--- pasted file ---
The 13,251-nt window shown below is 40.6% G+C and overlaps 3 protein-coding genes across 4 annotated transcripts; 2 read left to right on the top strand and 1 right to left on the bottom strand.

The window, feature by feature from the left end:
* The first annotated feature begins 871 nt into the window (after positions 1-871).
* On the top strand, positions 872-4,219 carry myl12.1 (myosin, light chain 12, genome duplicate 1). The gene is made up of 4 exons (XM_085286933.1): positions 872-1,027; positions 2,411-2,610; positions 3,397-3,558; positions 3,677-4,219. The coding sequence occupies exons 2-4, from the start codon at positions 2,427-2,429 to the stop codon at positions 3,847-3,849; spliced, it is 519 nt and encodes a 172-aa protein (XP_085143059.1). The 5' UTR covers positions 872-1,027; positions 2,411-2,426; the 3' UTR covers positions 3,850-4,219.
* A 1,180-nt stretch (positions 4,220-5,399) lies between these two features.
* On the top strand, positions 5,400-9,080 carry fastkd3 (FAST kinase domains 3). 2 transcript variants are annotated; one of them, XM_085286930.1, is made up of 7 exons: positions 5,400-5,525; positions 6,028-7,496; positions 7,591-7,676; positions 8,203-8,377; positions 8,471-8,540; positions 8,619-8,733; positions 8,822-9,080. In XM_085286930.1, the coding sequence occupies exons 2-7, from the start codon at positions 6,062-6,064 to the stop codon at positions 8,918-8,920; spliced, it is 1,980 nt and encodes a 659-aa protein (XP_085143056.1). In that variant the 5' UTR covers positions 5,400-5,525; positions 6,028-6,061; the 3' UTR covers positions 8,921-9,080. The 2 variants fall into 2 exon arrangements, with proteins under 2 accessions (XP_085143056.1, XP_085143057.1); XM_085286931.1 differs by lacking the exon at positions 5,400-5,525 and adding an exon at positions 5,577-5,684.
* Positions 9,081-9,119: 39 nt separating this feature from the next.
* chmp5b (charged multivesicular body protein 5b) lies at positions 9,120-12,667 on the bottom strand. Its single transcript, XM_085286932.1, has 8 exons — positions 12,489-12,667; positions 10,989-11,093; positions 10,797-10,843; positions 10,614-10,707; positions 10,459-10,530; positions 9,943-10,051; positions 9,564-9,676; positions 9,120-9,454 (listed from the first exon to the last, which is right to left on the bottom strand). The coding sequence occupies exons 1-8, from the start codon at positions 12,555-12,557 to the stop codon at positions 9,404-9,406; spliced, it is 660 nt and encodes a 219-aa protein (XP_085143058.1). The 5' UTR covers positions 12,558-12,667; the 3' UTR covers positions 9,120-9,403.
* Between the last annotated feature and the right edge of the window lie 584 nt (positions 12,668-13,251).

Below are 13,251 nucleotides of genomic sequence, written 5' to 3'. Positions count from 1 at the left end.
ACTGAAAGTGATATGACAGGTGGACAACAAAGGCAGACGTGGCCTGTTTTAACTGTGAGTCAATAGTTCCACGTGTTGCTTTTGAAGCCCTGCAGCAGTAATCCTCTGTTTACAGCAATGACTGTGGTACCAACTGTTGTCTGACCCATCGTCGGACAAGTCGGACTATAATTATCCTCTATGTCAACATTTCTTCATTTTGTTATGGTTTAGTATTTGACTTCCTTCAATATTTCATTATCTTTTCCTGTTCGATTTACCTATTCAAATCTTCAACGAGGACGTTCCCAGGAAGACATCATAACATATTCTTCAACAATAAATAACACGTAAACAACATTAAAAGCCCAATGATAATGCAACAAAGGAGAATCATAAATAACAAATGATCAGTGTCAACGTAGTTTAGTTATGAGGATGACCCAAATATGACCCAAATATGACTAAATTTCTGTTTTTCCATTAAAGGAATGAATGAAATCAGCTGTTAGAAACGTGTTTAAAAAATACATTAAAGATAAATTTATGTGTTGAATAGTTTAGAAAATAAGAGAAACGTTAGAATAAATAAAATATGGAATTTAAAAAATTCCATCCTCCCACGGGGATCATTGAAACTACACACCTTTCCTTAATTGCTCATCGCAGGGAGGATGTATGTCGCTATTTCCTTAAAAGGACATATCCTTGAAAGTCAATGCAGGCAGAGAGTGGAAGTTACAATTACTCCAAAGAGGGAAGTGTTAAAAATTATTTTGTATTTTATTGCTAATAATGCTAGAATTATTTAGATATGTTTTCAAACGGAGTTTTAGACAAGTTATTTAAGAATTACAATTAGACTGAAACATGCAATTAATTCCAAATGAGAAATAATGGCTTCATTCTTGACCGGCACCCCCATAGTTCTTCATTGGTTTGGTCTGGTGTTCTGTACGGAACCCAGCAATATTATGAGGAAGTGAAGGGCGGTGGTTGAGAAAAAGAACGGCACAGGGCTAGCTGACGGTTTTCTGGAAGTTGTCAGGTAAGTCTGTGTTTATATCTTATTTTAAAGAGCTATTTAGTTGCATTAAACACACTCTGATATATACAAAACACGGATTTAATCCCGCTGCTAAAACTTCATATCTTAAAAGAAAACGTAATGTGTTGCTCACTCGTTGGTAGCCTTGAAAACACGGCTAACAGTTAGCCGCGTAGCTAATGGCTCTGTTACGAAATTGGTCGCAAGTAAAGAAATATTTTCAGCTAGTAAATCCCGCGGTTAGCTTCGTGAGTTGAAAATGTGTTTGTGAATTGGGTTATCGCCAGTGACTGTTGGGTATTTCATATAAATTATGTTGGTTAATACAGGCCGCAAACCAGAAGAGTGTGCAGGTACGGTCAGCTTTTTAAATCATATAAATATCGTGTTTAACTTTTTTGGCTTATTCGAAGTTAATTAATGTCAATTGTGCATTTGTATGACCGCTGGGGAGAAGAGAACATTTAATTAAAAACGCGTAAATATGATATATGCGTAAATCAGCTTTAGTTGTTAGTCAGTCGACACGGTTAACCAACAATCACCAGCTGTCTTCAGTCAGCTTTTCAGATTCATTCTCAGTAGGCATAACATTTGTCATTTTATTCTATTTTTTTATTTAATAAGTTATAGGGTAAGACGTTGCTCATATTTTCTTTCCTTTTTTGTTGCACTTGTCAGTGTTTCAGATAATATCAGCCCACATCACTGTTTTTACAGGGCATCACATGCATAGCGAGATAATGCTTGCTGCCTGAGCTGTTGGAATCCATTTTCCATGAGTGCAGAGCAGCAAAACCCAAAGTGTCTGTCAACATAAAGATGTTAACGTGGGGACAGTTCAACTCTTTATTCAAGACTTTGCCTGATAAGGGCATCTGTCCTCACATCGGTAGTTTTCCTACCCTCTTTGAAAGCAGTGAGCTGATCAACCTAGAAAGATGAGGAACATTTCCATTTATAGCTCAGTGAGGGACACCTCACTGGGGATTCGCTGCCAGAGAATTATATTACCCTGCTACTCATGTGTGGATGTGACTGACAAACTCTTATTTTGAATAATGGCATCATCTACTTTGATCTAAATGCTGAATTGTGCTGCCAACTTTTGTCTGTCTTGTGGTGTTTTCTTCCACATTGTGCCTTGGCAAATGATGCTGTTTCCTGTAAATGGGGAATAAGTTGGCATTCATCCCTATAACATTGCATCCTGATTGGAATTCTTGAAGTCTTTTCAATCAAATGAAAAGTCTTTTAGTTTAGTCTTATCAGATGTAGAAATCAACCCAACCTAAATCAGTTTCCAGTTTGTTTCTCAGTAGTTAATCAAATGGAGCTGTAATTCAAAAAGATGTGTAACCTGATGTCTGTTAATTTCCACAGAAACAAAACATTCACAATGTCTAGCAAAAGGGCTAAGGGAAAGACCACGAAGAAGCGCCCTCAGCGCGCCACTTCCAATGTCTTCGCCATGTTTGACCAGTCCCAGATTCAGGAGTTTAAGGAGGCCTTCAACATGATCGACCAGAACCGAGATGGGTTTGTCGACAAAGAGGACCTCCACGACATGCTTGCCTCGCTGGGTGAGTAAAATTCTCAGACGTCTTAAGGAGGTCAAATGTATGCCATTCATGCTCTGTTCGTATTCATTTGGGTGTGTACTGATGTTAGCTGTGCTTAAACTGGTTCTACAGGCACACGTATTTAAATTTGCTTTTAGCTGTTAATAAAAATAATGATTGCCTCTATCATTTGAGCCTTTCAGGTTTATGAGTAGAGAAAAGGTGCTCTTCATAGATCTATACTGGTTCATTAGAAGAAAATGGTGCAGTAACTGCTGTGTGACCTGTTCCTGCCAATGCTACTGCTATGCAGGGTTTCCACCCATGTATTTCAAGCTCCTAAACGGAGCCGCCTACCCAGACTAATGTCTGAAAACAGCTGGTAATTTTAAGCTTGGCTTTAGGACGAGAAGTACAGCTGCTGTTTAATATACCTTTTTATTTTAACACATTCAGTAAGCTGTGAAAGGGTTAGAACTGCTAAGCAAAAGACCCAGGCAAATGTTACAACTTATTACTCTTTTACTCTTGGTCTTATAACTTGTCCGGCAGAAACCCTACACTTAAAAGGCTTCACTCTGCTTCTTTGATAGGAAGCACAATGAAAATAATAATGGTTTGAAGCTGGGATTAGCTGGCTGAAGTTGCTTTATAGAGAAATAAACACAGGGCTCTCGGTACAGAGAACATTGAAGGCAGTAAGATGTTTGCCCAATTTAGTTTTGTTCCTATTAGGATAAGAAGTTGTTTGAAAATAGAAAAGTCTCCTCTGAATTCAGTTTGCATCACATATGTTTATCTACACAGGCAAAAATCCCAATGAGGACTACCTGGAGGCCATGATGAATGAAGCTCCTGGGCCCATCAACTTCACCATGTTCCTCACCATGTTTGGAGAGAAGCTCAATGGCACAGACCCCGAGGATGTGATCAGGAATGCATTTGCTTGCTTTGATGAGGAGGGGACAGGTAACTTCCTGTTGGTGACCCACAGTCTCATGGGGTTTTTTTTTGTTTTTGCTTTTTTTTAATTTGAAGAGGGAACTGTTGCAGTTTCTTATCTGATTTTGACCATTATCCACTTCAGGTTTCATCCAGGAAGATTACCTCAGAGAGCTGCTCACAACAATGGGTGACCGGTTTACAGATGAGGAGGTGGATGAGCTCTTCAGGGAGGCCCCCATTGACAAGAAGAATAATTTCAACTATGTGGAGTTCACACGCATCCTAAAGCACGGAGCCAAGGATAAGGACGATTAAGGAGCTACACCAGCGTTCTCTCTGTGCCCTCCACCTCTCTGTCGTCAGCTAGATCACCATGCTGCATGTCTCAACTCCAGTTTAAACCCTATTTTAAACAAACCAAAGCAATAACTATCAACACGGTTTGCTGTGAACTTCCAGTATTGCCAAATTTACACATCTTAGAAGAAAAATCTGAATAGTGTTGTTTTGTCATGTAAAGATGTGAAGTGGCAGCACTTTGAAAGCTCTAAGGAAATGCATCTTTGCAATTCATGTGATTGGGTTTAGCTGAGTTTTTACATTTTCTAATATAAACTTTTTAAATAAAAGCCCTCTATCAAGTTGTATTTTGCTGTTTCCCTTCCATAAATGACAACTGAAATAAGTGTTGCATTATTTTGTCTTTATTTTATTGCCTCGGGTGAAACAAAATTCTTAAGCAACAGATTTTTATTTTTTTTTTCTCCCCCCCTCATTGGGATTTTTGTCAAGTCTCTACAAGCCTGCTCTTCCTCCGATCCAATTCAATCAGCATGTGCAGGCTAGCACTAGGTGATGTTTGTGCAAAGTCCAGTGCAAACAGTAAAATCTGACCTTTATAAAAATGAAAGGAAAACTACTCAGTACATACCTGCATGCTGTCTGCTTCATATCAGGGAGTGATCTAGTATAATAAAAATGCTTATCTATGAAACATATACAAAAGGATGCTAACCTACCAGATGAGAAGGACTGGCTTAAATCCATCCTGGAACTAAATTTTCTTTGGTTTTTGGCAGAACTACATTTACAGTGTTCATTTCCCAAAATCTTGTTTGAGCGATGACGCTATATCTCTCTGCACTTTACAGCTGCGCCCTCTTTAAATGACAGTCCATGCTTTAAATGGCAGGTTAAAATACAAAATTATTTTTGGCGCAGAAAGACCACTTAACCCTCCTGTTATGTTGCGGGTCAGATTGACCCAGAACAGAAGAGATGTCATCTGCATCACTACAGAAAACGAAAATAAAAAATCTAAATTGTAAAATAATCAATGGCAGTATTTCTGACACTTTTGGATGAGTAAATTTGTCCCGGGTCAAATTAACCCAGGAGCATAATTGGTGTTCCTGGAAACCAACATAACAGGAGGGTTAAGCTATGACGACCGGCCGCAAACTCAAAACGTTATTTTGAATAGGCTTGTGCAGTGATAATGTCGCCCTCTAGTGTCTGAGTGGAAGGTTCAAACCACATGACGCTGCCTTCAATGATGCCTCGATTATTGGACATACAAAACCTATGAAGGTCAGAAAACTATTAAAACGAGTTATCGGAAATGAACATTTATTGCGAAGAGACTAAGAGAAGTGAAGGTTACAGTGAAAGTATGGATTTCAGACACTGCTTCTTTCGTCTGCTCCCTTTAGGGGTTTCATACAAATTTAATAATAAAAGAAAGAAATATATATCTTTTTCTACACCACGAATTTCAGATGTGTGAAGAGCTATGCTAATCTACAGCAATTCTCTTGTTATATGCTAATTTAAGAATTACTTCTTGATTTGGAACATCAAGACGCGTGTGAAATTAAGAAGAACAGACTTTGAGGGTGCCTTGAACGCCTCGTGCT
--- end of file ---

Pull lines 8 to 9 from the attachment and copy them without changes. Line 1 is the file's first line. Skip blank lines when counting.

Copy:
* chmp5b (charged multivesicular body protein 5b) lies at positions 9,120-12,667 on the bottom strand. Its single transcript, XM_085286932.1, has 8 exons — positions 12,489-12,667; positions 10,989-11,093; positions 10,797-10,843; positions 10,614-10,707; positions 10,459-10,530; positions 9,943-10,051; positions 9,564-9,676; positions 9,120-9,454 (listed from the first exon to the last, which is right to left on the bottom strand). The coding sequence occupies exons 1-8, from the start codon at positions 12,555-12,557 to the stop codon at positions 9,404-9,406; spliced, it is 660 nt and encodes a 219-aa protein (XP_085143058.1). The 5' UTR covers positions 12,558-12,667; the 3' UTR covers positions 9,120-9,403.
* Between the last annotated feature and the right edge of the window lie 584 nt (positions 12,668-13,251).